We’ve all got a lot on our plate. We’re juggling work, family, maybe some hobbies, and social obligations. Sometimes, it feels like there’s just not enough time in the day to get everything done.
But what if you didn’t need as much time to get certain things done as you thought? You’d definitely have a lot more free time in your day. That’s where Parkinson’s law comes in. And in this blog post, we’re going to talk about how to be more productive and overcome Parkinson’s law.
Ready? Let’s go.
What is the Meaning of Spuddle?
Spuddle means working slowly or inefficiently to achieve nothing while feeling like you’re “busy,” especially because you slotted in more time than what was actually needed.
The term was first coined by Cyril Northcote Parkinson in his 1955 essay “Parkinson’s Law”. In the essay, Parkinson states that “work expands so as to fill the time available for its completion”.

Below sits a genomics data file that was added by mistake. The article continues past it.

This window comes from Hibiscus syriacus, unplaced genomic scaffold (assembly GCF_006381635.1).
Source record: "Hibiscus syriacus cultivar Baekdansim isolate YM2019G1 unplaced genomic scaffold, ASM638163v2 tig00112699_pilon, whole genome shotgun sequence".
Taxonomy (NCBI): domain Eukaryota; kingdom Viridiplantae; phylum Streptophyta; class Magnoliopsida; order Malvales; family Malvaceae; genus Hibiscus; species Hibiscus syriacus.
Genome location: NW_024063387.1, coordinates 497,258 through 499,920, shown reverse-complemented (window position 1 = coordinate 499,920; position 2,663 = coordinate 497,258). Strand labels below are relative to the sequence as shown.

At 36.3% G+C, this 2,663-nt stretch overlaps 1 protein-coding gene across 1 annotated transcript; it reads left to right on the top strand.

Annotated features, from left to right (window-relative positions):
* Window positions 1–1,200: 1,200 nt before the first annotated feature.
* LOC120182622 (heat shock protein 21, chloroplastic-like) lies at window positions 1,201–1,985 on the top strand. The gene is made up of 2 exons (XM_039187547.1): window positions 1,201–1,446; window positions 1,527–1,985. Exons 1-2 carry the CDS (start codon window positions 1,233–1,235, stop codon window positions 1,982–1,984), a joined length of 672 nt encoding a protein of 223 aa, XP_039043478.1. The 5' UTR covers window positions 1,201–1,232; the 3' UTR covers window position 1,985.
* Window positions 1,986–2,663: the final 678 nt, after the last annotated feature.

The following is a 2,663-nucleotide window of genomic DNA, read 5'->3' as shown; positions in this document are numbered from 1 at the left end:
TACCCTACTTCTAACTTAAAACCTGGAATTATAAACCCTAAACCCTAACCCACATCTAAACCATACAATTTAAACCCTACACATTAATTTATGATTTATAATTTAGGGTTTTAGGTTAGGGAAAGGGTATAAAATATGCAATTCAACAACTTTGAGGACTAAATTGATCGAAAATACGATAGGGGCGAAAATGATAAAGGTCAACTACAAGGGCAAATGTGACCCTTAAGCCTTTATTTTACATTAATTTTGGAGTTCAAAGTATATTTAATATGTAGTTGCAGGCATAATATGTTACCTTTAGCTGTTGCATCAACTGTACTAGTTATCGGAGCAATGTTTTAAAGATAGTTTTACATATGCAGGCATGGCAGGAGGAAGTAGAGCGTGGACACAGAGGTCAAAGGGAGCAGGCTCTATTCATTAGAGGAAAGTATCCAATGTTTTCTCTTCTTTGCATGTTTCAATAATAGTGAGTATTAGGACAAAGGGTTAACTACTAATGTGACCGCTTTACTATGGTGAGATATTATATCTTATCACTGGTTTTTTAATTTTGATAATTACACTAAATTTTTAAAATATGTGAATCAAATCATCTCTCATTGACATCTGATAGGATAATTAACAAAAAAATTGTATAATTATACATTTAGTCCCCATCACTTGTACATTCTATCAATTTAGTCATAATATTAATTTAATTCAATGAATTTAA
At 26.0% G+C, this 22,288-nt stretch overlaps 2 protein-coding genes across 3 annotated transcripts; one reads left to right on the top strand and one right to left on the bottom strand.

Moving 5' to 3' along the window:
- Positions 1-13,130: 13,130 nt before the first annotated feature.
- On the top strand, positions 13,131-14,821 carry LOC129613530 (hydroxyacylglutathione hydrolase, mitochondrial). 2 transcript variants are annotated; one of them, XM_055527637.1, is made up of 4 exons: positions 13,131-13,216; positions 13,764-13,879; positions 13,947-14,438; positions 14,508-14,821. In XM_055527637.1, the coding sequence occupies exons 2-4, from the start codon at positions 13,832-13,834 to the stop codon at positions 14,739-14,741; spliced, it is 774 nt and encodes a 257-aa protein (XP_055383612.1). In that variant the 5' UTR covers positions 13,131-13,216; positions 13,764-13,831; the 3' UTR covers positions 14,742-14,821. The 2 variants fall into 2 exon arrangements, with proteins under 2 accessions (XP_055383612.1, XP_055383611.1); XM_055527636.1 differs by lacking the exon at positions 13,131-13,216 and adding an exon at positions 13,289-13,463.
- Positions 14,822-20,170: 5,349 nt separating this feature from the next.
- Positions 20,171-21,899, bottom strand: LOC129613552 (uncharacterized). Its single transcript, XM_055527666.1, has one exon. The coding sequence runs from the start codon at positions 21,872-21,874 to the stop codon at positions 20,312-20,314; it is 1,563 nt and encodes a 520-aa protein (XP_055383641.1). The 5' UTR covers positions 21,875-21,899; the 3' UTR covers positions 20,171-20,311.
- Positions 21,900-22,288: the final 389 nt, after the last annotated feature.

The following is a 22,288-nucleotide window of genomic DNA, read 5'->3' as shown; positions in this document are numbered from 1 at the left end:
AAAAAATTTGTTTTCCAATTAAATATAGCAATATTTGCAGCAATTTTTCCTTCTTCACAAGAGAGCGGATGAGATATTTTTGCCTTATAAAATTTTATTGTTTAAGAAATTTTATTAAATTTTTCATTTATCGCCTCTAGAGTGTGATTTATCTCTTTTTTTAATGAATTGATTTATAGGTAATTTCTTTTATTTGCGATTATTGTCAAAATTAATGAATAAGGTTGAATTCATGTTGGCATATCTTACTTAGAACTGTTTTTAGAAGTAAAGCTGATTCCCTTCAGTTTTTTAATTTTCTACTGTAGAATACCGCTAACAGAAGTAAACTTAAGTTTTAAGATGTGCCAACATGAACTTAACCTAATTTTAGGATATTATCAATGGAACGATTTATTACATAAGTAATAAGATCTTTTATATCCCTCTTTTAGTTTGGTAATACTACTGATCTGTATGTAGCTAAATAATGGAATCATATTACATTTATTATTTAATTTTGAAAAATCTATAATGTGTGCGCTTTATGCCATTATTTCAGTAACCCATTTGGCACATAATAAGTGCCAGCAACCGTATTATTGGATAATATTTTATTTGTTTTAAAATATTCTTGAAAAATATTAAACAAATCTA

So what does spuddling look like? Some examples are
- Spending too much time on email when a response could easily be sent in a few minutes
- Trying to do too many things at once and not being able to focus on any one task
- Procrastinating by checking social media or watching TV when there are tasks that need to be done
- Filling out paperwork that could be easily completed if you just sat down and did it
All of these things can be categorized as ‘procastination’ lead to a feeling of being overwhelmed and not being productive. But with a bit of organization and planning, it’s possible to overcome Parkinson’s law and get more done in less time.
What is Parkinson’s Law?
Parkinson’s law is the idea that “work expands so as to fill the time available for its completion.” That very phrase was actually part of Cyril Northcote Parkinson’s first sentence in his 1955 essay “Parkinson’s Law” published in The Economist.